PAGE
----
Off-Camera Flash; Create Directional Light With A Simple Setup

Most of us know about making outdoor portraits using the small fill flash on our cameras. But these photos have a “look” that tells everyone they were “made with flash.” They have a flat, often harsh look to them. A more sophisticated technique that can be accessed with many new cameras is the use of off-camera flash; you can even use multiple units controlled directly from the camera. I use Nikons, so I have access to the Nikon Creative Lighting System (CLS). In this article I’ll cover using a Nikon D300 with Nikon SB-800 and SB-900 flash units.

(Left): Using a Nikon D300 with a Sigma 50-150mm f/2.8 lens, this photo was taken on the couch in my studio with one flash. I set up my flash inside a Larson 22x22” shoe-mount softbox and placed it just to my left. I used ISO 400 and took the photo at f/6.3 at 1⁄40 sec, using the room light for fill. The Nikon SB-800 flash was set from the camera Commander on TTL. (Model: Sydney James.)
All Photos 2010, Steve Bedell, All Rights Reserved

I use single or multiple units, depending on where I’m working and what I want to bring to the job. In the studio, I use multiple lights to create depth and to flatter my subject. I typically use a main, fill, hair, and background light. Experience shows that while flash on the camera directed straight at the subject allows me to get a proper exposure, it certainly won’t win any awards for lighting. Flash modifiers help with a single flash to improve the one-light look, but they can’t change one important factor—the light’s direction. As I’ve noted many times in the past, light has four considerations—quality (hard, soft), quantity, direction, and color. By removing the flash from the top of the camera, you can control direction as well as the other three considerations.

Here’s the Larson softbox with the Nikon SB-800 flash mounted to a stand.

On-Camera Control Of Off-Camera Flash
First, the triggering part. Using flash units fired remotely by infrared technology means that you must maintain line of sight between the flash sensor and the camera. It also means that outside you’re limited to about 30 feet (maximum distance). Radio control transmitters eliminate this dilemma, including the use of several receivers for multiple flash. With most of the new top-end flash units and cameras this technology is built-in, allowing you to use your camera in “Commander” mode (flash may or may not fire from the camera position) and the other flashes in Remote mode. The big bonus is that all the units will work in TTL, Auto, or whatever other mode you choose.

(Left): Using flash allows us to control the relationship between subject and background. In this instance, had we exposed for the ambient light late in the day, parts of the background would have been bright but Caitlin would have been way overexposed and lack lighting quality. By having the light on her about 1.5 stops brighter, we’ve made her stand out against a darker background. Notice the light on her forms a “butterfly” light under her nose. My assistant is holding the SB-800 and Larson shoe-mount softbox just left of me and aimed down on her. This gives us shape and dimension as opposed to a flat, on-camera flash. (Nikon D300, Tamron 28-75mm f/2.8 lens at 55mm, ISO 400, f/8 at 1⁄30 sec, TTL exposure.) (Right): This one-light portrait was taken in the studio by putting the SB-800 flash on a stand with a frosted cap aimed straight up at the ceiling. I placed the light a little off to the side to add shape and turned her face into it. I also had Sydney stay close to the background so the one light would provide sufficient light. (Nikon D300, Tamron 28-75mm f/2.8 lens at 42mm, ISO 400 at f/3.2, TTL exposure.)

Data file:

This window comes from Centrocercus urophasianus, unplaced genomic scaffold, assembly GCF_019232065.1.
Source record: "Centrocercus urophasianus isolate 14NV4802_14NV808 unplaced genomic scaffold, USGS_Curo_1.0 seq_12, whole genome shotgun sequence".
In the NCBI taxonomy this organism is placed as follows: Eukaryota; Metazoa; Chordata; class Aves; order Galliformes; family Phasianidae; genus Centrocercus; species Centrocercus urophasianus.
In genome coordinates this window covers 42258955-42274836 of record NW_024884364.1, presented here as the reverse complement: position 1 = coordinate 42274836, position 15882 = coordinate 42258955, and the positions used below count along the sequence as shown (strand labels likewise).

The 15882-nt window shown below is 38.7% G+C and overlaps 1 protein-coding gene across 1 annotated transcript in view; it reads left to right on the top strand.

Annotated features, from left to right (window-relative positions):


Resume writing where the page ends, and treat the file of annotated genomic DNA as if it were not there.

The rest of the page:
The Nikon SB-900 flash unit is the flagship unit of the system. It replaces the SB-800 and has a few improvements, the most important ones being ease of use switching from Commander to Remote, a zoom head all the way to 200mm, and three lighting patterns. The “even” pattern is really great for group photos. Nikon also has several choices for additional lights, such as the SB-600, SB-400, and SB-200, all of which can be used as Remotes, but not as Commander units. Nikon also offers the SU-800 Commander unit; it isn’t a flash, just the Commander control, so you can use your flash unit off-camera or with certain basic camera models that do not have the Commander mode built into the body. All units work together seamlessly.

Light diagram for the one-light portrait of Sydney.

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This is what I am grateful for this moment for you to be able to totally get over the feeling of lankiness you must be able to continue to restore the photos. - Michael Courouleau